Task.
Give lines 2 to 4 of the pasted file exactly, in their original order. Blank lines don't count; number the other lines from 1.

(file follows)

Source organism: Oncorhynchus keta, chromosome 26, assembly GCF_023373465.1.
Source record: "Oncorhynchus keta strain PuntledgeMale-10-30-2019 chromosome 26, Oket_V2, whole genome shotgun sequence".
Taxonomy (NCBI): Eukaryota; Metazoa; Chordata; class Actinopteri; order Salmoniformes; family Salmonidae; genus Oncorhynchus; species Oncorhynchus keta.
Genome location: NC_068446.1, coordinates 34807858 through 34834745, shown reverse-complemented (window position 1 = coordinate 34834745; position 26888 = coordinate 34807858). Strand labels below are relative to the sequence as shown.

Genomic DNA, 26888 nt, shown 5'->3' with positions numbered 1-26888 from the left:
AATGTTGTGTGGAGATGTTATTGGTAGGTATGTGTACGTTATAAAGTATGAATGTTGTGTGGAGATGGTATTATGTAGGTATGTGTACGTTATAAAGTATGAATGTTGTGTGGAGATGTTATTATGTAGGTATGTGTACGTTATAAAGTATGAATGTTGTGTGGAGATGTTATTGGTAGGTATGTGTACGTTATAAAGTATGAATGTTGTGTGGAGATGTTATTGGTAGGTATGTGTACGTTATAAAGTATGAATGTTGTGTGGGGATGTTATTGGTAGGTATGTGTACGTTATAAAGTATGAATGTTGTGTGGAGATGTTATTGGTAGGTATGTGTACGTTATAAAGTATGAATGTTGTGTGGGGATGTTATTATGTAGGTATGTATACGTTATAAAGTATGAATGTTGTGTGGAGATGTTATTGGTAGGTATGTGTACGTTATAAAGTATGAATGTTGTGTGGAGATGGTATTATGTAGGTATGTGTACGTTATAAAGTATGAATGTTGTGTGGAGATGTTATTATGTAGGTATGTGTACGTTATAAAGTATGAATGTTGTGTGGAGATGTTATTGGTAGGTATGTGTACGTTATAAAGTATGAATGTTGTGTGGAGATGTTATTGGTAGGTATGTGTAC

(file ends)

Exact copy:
Source record: "Oncorhynchus keta strain PuntledgeMale-10-30-2019 chromosome 26, Oket_V2, whole genome shotgun sequence".
Taxonomy (NCBI): Eukaryota; Metazoa; Chordata; class Actinopteri; order Salmoniformes; family Salmonidae; genus Oncorhynchus; species Oncorhynchus keta.
Genome location: NC_068446.1, coordinates 34807858 through 34834745, shown reverse-complemented (window position 1 = coordinate 34834745; position 26888 = coordinate 34807858). Strand labels below are relative to the sequence as shown.